Randy Conley, from Leading with Trust, gives us Ten Signs You Might Be A Frankenboss – “If any of these ten behaviors describe your leadership style then you might be a Frankenboss.” Randy gets this month’s award for best post title. (-:

Mark Stelzner, from Inflexion Advisors, presents HR Fear Factor – Are You Ready To Be A ‘Performance Advisor’? – “Our latest post features study results from the Institute for Corporate Productivity (i4cp). One of the most interesting findings? To get ahead in HR, you need to get out.”

Wally Bock, from Three Star Leadership, offers up Just for Today. “You can be a great boss if you do the little things that the great bosses do over and over. Do them just for today. Then, tomorrow, do them again.”

Diane Laux submits this post from Maril MacDonald, from Let Go and Lead, called Slowing Down – The Next Big Cultural Challenge. “Organizations can gather speed by slowing down.”

Lisa Kohn of Chatsworth Consulting Group, presents How your shoulds are hurting you on The Thoughtful Leaders Blog “where she offers a few simple steps for conquering your shoulds (for Give Up Your Shoulds Day and beyond) and how you can renew your energy and strengthen your leadership.”

Neal Burgis, Ph.D., from Practical Solutions Blog, gives us Engagement of Extraordinary Leaders. “Typically, leaders blame employee disengagement on their employees for one reason or another. Employee engagement begins and ends with engaged leaders. It is these engaged leaders who create great/extraordinary/remarkably engaged employees out of their workforce.”

Miki Saxon, from MAPping Company Success, presents Ducks in a Row: Arrogance and Empathy. “How lacking one essential ingredient can make competence feel like arrogance and change a reputation from being “the best” to “second best.”"

Chery Gegelman, from Simply Understanding, gives us 7 Tips for Leading Change from The Middle.  “Are you convinced that you and your team are capable of making a bigger difference? Do you dream of working for an organization that is committed to Character-Based Leadership? Are you concerned that you don’t have the power or the position to make it happen?”

Guy Farmer, from Self-Awareness Workshops presents Business Ethics and Rationalization. “Leaders choose what kind of organizations they design and whether ethical behavior is part of the equation. Their own behaviors are often reflected in how their organizations function.”

Joan Kofodimos, from Anyone Can lead, gives us Want to be less stressed and live longer? Think like a leader.

Mark Miller, from Great Leaders Serve, serves up Today’s Challenge: Am I Coachable?

Wendy Appel, from The Enneagram Source, gives us Case Study: 2 Key Leverage Points for Change.

Molly Page submits Jon Mertz’s post How to Avoid Drift into Mediocrity from his Thin Difference blog.

Susan Mazza, from her blog Random Acts of Leadership, presents What is Your Leadership Promise?

And to close out this month’s edition of the Leadership Development Carnival, last, but certainly not least, here’s Tanmay Vora, from his blog QAspire Blog with Building Engaged Teams with Power of Appreciation.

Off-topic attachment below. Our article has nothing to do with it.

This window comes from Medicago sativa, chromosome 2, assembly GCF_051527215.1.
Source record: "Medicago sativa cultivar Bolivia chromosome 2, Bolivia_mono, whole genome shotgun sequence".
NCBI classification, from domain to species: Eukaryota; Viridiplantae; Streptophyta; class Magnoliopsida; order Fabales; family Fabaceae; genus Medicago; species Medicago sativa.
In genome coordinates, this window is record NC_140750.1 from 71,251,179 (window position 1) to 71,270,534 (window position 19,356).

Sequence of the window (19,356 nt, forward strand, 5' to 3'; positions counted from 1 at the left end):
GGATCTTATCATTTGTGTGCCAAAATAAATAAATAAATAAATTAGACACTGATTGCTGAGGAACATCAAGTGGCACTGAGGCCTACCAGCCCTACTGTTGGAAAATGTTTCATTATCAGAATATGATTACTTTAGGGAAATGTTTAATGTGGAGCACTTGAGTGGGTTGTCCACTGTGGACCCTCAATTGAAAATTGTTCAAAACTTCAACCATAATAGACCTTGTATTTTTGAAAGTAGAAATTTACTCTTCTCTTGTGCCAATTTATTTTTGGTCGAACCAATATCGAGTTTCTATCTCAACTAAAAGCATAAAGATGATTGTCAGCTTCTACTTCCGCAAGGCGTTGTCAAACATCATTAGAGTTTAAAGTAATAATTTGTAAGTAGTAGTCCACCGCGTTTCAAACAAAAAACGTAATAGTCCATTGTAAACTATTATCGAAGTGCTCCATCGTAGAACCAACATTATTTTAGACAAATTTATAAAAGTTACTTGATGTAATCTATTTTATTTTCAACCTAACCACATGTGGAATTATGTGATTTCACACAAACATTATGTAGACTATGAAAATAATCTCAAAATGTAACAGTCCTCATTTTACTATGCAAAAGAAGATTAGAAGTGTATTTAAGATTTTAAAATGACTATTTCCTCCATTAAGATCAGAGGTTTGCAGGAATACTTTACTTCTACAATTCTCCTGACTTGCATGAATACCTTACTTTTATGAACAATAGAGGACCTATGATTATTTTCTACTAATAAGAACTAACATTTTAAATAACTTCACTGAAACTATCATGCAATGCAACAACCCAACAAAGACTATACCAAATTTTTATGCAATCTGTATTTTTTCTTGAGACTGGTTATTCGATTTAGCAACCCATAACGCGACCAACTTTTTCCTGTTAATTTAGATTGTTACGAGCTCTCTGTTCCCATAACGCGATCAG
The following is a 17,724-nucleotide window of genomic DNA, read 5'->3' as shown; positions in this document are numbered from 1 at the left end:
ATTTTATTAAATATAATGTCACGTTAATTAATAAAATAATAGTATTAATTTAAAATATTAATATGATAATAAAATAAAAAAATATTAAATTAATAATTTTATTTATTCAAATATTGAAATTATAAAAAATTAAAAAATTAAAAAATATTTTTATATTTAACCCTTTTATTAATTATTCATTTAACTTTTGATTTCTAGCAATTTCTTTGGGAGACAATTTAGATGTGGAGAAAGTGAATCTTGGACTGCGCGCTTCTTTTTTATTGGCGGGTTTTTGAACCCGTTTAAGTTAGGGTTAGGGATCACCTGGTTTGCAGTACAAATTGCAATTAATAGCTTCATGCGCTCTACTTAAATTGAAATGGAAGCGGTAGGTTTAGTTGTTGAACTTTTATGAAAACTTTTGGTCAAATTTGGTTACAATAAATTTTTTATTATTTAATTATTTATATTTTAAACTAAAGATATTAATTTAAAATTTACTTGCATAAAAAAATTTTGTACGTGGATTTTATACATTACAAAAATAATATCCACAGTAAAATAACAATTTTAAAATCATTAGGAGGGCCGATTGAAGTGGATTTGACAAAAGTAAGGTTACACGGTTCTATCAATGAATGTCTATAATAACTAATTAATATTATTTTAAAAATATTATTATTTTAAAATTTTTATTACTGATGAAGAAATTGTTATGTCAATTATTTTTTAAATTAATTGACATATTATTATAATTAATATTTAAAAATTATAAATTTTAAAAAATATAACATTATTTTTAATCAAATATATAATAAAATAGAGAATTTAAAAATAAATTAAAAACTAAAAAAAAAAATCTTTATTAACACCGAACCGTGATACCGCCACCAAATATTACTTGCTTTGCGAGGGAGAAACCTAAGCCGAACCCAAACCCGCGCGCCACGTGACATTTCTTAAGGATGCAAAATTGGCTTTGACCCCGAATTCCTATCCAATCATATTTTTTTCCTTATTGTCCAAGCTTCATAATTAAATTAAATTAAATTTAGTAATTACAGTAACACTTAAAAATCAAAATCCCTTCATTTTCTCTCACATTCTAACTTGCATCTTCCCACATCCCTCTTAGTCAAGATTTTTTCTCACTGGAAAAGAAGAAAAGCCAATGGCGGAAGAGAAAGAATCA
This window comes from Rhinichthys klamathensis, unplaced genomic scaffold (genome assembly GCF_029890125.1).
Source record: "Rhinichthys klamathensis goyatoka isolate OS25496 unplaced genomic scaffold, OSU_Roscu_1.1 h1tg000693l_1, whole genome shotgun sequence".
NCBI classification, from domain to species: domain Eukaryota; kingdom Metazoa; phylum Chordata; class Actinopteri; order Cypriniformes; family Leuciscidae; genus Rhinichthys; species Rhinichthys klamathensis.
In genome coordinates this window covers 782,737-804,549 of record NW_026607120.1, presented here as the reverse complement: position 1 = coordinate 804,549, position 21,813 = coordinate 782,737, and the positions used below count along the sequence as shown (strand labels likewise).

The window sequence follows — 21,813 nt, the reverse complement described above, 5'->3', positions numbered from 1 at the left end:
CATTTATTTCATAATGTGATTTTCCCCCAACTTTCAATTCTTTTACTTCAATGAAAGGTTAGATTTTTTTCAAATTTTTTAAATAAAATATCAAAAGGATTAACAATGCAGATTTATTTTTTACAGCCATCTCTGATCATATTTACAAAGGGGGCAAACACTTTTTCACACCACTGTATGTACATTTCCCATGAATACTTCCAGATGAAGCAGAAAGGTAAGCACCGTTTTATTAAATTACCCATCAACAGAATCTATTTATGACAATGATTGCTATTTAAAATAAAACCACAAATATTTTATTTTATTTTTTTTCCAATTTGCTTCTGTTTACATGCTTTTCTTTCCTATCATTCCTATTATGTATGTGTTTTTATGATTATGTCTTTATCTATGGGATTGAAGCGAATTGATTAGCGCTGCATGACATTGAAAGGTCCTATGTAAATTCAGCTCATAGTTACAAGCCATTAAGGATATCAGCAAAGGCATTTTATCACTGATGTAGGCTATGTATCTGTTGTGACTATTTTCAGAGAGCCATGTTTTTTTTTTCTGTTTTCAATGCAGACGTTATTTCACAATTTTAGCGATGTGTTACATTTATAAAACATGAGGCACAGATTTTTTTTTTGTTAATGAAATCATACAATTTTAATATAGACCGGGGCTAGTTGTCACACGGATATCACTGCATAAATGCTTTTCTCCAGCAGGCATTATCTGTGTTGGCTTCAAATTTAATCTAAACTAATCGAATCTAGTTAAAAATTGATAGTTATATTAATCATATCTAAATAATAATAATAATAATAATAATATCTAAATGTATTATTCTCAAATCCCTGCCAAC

Image credit: Great Leadership

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Expand Your Mind: October Leadership Development Carnival

Saturday, October 13th, 2012

Robert Tanner and his blog Management is a Journey are both pretty cool dudes and he did a superlative job narrating the October Leadership Development Carnival using a back to school theme. I thought it would make expanding reading on a Saturday and hope you enjoy it as much as I did.


BACK TO SCHOOL

As a leader, is it important for your team to respect you or like you? The good news is that it is not an either/or decision. As Wally Bock of Three Star Leadership explains both Liking and Respect will happen if you concentrate on helping your team and team members succeed.

Shakespeare once said, “Some are born great, some achieve greatness and some have greatness thrust upon them.” What type of leader are you? This is the subject Neal Burgis, Ph.D. of Practical Solutions explores in his article, Characteristics of a Natural Leader.

If only those working with you could see how great your idea is! What’s the matter with them anyway? Many business leaders have felt this way a few times in their career. In his article, Why Can’t Those People See that this is a Great IdeaKyle Dover of Anyone Can Lead provides tips to significantly increase the chance of getting other people to adopt your proposals.

What does it take to manage an organization’s culture? As S. Chris Edmonds of Driving Results Through Culture explains in his article, Feel How to Keep Culture on Track, it’s more art than science. It’s similar to effective auto racing. “It’s not about pure speed. It’s about feeling the car ‘in the moment,’ every moment.”

As a business leader, Do you Measure your Emotional Capital? This is critical as Anna Farmery of the Engaging Brand explains with her signature quote: ”People will forget what you said, people will forget what you did BUT people will never forget how you made them feel.”

What’s the insider secret for building a strong organization? It turns out that the “secret” is known information. Strong Organizational Foundations are Rooted in Timeless Truths as Chery Gegelman of Simply Understanding explains in her slideshow of leadership quotes.